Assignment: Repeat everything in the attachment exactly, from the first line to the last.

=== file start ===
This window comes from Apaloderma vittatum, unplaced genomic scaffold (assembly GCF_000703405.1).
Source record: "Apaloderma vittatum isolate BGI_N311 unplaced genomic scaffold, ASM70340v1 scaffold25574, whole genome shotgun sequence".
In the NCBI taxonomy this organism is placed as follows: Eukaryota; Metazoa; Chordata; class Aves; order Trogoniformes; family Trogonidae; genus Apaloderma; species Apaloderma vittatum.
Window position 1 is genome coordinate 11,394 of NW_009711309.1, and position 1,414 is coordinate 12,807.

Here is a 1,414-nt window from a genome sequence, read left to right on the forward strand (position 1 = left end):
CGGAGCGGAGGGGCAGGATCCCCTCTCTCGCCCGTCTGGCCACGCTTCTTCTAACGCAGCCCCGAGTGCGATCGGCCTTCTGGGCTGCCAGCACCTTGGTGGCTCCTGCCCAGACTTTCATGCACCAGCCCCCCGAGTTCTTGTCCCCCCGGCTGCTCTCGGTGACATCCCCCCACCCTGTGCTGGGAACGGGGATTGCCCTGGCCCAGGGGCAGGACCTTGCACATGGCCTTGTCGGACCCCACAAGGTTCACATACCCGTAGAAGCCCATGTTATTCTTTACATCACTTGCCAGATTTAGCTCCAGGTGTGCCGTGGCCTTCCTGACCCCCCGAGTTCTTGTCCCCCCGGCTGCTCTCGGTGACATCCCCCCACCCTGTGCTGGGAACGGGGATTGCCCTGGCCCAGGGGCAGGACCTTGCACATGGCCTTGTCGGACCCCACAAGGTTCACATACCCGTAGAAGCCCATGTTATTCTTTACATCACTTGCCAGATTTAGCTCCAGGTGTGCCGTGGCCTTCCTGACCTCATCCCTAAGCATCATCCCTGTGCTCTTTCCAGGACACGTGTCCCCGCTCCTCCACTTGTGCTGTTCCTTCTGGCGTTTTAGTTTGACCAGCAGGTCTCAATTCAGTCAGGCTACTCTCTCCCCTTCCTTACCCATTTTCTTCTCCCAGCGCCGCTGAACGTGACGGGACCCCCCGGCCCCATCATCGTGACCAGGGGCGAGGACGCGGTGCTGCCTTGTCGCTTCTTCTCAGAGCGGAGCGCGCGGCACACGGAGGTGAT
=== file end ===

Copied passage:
This window comes from Apaloderma vittatum, unplaced genomic scaffold (assembly GCF_000703405.1).
Source record: "Apaloderma vittatum isolate BGI_N311 unplaced genomic scaffold, ASM70340v1 scaffold25574, whole genome shotgun sequence".
In the NCBI taxonomy this organism is placed as follows: Eukaryota; Metazoa; Chordata; class Aves; order Trogoniformes; family Trogonidae; genus Apaloderma; species Apaloderma vittatum.
Window position 1 is genome coordinate 11,394 of NW_009711309.1, and position 1,414 is coordinate 12,807.

Here is a 1,414-nt window from a genome sequence, read left to right on the forward strand (position 1 = left end):
CGGAGCGGAGGGGCAGGATCCCCTCTCTCGCCCGTCTGGCCACGCTTCTTCTAACGCAGCCCCGAGTGCGATCGGCCTTCTGGGCTGCCAGCACCTTGGTGGCTCCTGCCCAGACTTTCATGCACCAGCCCCCCGAGTTCTTGTCCCCCCGGCTGCTCTCGGTGACATCCCCCCACCCTGTGCTGGGAACGGGGATTGCCCTGGCCCAGGGGCAGGACCTTGCACATGGCCTTGTCGGACCCCACAAGGTTCACATACCCGTAGAAGCCCATGTTATTCTTTACATCACTTGCCAGATTTAGCTCCAGGTGTGCCGTGGCCTTCCTGACCCCCCGAGTTCTTGTCCCCCCGGCTGCTCTCGGTGACATCCCCCCACCCTGTGCTGGGAACGGGGATTGCCCTGGCCCAGGGGCAGGACCTTGCACATGGCCTTGTCGGACCCCACAAGGTTCACATACCCGTAGAAGCCCATGTTATTCTTTACATCACTTGCCAGATTTAGCTCCAGGTGTGCCGTGGCCTTCCTGACCTCATCCCTAAGCATCATCCCTGTGCTCTTTCCAGGACACGTGTCCCCGCTCCTCCACTTGTGCTGTTCCTTCTGGCGTTTTAGTTTGACCAGCAGGTCTCAATTCAGTCAGGCTACTCTCTCCCCTTCCTTACCCATTTTCTTCTCCCAGCGCCGCTGAACGTGACGGGACCCCCCGGCCCCATCATCGTGACCAGGGGCGAGGACGCGGTGCTGCCTTGTCGCTTCTTCTCAGAGCGGAGCGCGCGGCACACGGAGGTGAT